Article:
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Pneumothorax and Air leak syndromes in the newborn: a cohort study

Presented at the Neonatal Society 2010 Spring Meeting.

Ali H, Aldridge L, Esampalli S, Lal M

Neonatal Unit, James Cook University Hospital, Middlesbrough, UK

Background: Pneumothorax is a common complication in the premature newborn with respiratory distress syndrome. It is widely reported in neonatal research as an important morbidity associated with adverse health outcomes (1). The reported incidence of pneumothorax had declined since antenatal corticosteroids and surfactant therapy became standards of care (2). Vastly improved survival in the extreme premature infants has also coincided with widespread use of non-invasive respiratory support in neonatal units. Clinicians are concerned that use of continuous positive pressure (CPAP) may be associated with increases risk of Pneumothorax (3)

Aim: The purpose of this study was to describe the demographic profile of premature infants with pneumothorax in a single tertiary centre cohort. 

Methods: Retrospective, single unit, cohort study. Setting: Regional tertiary neonatal centre providing intensive care within the Northern region and neighbouring neonatal networks. All newborns with pneumothorax or other air leak syndromes over 10 year period from January 2000 to December 2009 were included using neonatal database, discharge summaries and hospital coding system to ensure 100% case ascertainment. Variables examined for association with severity of air leak included gestation, uptake of antenatal steroids, sue of postnatal surfactant and non-invasive respiratory support (CPAP). All relevant demographic data were collected including gender, birth weight, prolonged rupture of membranes, chorioamnionitis, place of birth, mode of delivery, use of muscle relaxants and neonatal transport. Data were analyzed by SPSS statistical software and tested for statistical significance using chi square test.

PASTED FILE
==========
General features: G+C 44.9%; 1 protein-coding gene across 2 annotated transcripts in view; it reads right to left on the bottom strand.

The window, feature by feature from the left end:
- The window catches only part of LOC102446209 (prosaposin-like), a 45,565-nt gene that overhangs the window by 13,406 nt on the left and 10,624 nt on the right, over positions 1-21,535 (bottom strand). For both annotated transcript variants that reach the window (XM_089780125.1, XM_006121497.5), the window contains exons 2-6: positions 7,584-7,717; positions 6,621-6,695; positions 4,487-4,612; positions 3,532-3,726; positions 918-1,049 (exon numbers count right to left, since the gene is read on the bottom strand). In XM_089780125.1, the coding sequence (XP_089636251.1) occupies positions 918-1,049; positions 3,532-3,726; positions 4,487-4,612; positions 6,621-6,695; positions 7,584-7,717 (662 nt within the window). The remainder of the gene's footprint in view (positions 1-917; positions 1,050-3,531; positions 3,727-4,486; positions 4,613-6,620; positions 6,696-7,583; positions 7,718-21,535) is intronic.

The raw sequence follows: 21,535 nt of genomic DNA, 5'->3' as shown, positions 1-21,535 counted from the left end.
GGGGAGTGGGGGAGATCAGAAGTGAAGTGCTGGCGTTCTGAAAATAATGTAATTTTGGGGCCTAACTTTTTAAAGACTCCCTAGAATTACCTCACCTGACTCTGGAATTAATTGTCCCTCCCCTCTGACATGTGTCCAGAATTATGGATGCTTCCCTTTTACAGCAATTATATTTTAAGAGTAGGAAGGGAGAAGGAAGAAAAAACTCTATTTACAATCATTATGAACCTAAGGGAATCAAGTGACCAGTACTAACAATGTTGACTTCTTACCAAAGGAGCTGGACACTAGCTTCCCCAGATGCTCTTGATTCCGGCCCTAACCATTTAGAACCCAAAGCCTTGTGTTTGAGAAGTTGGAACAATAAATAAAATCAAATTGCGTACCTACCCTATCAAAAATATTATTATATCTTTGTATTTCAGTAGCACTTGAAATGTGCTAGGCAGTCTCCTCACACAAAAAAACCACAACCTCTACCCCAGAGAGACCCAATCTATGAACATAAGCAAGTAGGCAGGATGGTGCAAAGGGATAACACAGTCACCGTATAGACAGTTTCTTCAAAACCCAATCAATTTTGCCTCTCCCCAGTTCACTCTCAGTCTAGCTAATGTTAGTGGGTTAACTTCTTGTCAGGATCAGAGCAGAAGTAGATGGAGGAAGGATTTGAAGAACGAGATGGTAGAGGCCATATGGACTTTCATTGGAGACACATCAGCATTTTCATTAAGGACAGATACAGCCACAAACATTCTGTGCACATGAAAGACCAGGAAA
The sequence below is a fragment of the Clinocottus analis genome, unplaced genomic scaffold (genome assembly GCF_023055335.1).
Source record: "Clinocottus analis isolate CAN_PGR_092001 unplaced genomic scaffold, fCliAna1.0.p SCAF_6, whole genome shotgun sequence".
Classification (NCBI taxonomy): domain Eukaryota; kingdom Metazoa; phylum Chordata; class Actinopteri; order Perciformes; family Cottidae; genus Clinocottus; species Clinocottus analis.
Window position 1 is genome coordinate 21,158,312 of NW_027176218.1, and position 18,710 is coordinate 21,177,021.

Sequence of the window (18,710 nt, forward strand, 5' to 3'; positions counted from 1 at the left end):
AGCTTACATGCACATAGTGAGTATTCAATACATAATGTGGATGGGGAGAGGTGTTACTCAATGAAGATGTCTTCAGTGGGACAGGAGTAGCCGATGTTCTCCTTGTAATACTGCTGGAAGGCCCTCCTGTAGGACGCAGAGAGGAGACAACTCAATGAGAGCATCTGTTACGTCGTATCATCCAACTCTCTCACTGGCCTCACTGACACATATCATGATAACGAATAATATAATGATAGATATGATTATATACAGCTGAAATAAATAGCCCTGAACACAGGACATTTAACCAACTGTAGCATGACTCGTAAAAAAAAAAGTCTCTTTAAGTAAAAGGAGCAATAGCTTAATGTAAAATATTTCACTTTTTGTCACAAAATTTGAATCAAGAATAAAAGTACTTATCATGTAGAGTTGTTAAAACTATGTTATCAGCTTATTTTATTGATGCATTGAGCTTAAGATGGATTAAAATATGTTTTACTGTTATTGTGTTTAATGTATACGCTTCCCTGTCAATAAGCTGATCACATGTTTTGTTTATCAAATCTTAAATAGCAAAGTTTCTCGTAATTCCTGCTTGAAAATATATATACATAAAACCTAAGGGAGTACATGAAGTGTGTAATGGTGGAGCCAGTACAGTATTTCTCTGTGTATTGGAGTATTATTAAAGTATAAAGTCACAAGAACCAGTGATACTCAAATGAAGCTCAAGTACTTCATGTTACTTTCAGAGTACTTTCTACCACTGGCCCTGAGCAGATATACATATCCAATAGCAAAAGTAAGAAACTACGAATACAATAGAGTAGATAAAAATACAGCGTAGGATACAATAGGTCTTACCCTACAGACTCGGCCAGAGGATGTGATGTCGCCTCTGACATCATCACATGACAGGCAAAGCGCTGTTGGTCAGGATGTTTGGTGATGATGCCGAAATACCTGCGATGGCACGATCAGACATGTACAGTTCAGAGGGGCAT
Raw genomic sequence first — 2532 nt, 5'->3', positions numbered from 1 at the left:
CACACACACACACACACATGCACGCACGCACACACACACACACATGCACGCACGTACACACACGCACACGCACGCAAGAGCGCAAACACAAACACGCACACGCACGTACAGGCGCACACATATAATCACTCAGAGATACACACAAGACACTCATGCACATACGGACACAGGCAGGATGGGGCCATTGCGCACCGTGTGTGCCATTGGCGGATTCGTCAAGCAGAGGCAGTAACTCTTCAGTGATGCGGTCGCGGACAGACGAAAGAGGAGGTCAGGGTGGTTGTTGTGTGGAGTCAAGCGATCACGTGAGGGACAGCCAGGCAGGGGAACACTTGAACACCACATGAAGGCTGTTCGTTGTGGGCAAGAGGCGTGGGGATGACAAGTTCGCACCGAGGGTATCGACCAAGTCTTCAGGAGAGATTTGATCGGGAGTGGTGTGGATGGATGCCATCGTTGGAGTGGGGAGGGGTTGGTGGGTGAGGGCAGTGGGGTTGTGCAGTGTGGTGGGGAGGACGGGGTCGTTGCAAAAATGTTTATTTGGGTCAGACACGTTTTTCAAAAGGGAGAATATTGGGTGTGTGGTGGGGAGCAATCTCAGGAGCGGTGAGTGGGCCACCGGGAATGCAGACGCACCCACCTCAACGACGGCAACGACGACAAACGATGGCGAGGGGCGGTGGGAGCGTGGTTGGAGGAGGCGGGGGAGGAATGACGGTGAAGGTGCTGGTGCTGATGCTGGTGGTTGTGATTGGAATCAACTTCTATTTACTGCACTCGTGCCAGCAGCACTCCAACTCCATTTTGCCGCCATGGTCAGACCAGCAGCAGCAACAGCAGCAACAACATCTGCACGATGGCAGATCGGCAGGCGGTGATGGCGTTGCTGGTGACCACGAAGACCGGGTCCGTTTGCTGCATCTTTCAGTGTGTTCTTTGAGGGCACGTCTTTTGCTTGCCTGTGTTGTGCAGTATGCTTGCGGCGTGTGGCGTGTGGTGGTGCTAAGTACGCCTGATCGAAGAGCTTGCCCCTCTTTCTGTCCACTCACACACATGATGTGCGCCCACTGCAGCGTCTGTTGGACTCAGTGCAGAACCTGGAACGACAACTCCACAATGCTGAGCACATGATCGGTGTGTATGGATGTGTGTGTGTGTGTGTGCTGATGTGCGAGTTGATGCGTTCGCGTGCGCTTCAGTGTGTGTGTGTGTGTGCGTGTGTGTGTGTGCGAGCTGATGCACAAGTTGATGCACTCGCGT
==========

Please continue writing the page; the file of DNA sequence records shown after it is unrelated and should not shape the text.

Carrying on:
Results: Of 3804 admissions, 107 infants were diagnosed with pneumothorax or other air leak syndrome (overall incidence of 2.8%). This included 72 premature infants of whom 37 were under 28 weeks gestation. The incidence of pneumothorax and pulmonary interstitial emphysema (PIE) was 2.3% and 0.47% respectively. Most (60%) of pneumothoraces required drainage. There was statistically significant association between the severity of pneumothorax and degree of prematurity, use of surfactant and CPAP. Severe pneumothorax requiring drainage was more in extremely premature infants who didn’t received optimal dose of surfactant (n=11/31 p=0.03). No statistically significant effect was noted with variables such as lack of antenatal steroids, gender, mode of delivery, use of muscle relaxants and squad retrievals. Mortality before discharge in infants under 28 weeks gestation with pneumothorax or air leak was 30%. Similar proportion had intraventricular haemorrhage in this group.

Conclusion: Incidence of pneumothorax and other air leak syndromes was lower compared with other cohort studies. Risk of pneumothorax was increased with use of CPAP and suboptimal surfactant dose, especially in infants under 28 weeks gestation. Effect of CPAP in extreme premature newborns without antenatal steroids and postnatal surfactant exposure require further evaluation.

1. Laptook AR et al. (2005). Pediatrics 115 pp 673-80
2. M Whit Walker et al (2002). Perinatology 22 pp 641-5
3. Morley CJ, Davies PG et al. (2008) N Engl J Med. 358(7) pp 700-8

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